"It was just about this time, spring 1993, that the University of Minnesota decided that it would ask for a license fee from certain classes of users who wanted to use gopher. Since the gopher software being picked up so widely, the university was going to charge an annual fee. The browser, and the act of browsing, would be free, and the server software would remain free to nonprofit and educational institutions. But any other users, notably companies, would have to pay to use gopher server software.

"This was an act of treason in the academic community and the Internet community. Even if the university never charged anyone a dime, the fact that the school had announced it was reserving the right to charge people for the use of the gopher protocols meant it had crossed the line. To use the technology was too risky. Industry dropped gopher like a hot potato."

Gopher

A protocol for searching file names and resources on the Internet that presents hierarchical menus to the user. As users select options, they are moved to different Gopher servers. Where links have been established, Usenet news and other information can be read directly from Gopher.

Thousand of Servers in its Heyday
Originally introduced in 1991 at the University of Minnesota, there were more than 7,000 Gopher servers on the Internet at one time. Gopher popularity declined as content on the Web increased throughout the 1990s, and by 2007, there were barely 100 servers remaining. Gopher client support was added to Web browsers for a while, but was not always complete and later abandoned in most cases. See Veronica, Archie, Jughead, WAIS and World Wide Web.


When Gopher Reigned
When it was introduced in 1993, the Mosaic Web browser came equipped with a list of Gopher and FTP servers (see Mosaic). (Image courtesy of the National Center for Supercomputing Applications (NCSA) and the Board of Trustees of the University of Illinois.)
References in periodicals archive ?
Thermal ecology of the gopher tortoise (Gopherus polyphemus) in south-central Florida.
Gracious oaks, disheveled myrtles, sandhill cranes, and gopher tortoises punctuated a land that told the record of its history in one sweeping glance: the Seminole, the Florida Cracker, and the Kissimmee River.
In preparing to widen a portion of US 98 through gopher tortoise habitat west of the City of Mobile, ALDOT became the lead partner in an effort to restore several hundred acres of suitable habitat that will receive animals relocated from the project rights-of-way.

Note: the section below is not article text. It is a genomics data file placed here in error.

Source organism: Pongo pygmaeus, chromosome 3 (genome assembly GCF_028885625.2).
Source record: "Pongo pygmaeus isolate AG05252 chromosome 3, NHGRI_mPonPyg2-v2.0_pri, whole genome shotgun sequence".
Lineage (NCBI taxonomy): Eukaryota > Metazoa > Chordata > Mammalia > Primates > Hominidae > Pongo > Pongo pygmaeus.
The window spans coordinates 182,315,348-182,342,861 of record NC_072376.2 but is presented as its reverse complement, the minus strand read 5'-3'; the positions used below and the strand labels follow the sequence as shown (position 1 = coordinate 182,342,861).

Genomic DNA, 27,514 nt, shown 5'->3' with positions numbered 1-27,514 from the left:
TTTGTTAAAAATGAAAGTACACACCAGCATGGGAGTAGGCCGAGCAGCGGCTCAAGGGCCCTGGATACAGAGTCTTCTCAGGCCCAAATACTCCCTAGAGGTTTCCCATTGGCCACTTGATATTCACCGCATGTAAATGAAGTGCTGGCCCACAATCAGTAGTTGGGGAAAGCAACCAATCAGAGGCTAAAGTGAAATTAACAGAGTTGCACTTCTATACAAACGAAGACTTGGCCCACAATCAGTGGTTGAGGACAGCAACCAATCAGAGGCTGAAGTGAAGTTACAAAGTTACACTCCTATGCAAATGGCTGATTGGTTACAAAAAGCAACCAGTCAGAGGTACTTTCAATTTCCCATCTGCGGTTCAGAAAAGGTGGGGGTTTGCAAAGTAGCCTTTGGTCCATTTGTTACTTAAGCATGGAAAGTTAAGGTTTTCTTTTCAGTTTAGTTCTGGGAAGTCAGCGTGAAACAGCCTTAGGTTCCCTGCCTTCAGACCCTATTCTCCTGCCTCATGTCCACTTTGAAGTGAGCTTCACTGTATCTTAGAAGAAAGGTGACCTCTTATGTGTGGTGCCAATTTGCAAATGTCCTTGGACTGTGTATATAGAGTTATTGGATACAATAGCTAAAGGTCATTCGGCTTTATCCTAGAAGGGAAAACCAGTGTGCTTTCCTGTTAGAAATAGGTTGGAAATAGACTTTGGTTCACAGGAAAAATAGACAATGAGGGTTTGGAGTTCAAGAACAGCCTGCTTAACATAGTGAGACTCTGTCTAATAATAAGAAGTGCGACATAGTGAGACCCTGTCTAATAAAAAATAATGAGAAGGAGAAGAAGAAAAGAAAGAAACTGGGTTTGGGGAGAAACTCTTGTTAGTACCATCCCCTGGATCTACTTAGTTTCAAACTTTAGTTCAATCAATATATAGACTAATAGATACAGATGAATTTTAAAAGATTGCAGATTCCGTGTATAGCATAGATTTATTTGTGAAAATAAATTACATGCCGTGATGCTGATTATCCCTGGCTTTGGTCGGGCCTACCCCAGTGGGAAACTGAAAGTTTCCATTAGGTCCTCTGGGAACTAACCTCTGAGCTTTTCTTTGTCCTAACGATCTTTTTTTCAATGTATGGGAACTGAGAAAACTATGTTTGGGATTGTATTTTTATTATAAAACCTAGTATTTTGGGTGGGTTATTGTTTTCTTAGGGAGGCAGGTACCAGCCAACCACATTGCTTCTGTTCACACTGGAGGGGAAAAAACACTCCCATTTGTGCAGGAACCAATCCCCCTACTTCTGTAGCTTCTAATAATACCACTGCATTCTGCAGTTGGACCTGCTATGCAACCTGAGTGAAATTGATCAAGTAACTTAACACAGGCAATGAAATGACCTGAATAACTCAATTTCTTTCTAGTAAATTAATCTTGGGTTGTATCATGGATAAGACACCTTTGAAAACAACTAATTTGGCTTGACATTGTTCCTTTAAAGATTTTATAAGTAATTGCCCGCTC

As an environmental scientist and steward of the environment, it was a rare opportunity to lend mother nature a helping hand to create scrub jay and gopher tortoise habitat and restore wetlands using practical, cost-effective creative methods and comply with permit requirements," said Mariben Espiritu Andersen, project manager.
The project will benefit the gopher tortoise and other wildlife and support the natural resource goals and military mission of Fort Stewart and Townsend Bombing Range.
Not only will these plantings provide much-needed habitat for the threatened gopher tortoise, but they will also help reestablish the longleaf pine as a dominant species in the ecosystem.
Listed species such as the endangered reticulated flatwoods salamander (Ambystoma bishopi), Mississippi gopher frog (Rana capito), and eastern indigo snake (Drymarchon corais couperi), as well as keystone species like the gopher tortoise, depend on this ecosystem.
com and clicking on the gopher tortoise video link.
Informational signs were also installed to educate visitors and employees about the importance of protecting the gopher tortoise habitat.
a Marine base in North Carolina, where longleaf pine habitat hosts the endangered red-cockaded woodpecker and the threatened gopher tortoise.
This list is in sharp contrast to the burrows of the gopher tortoise (Gopherus polyphemus) from the southeastern states, where >350 species have been documented using their burrow systems, of which >50 species are vertebrates (Jackson and Milstrey, 1989).
The gopher tortoise is a large turtle that lives in deep burrows, often up to 25 feet (7.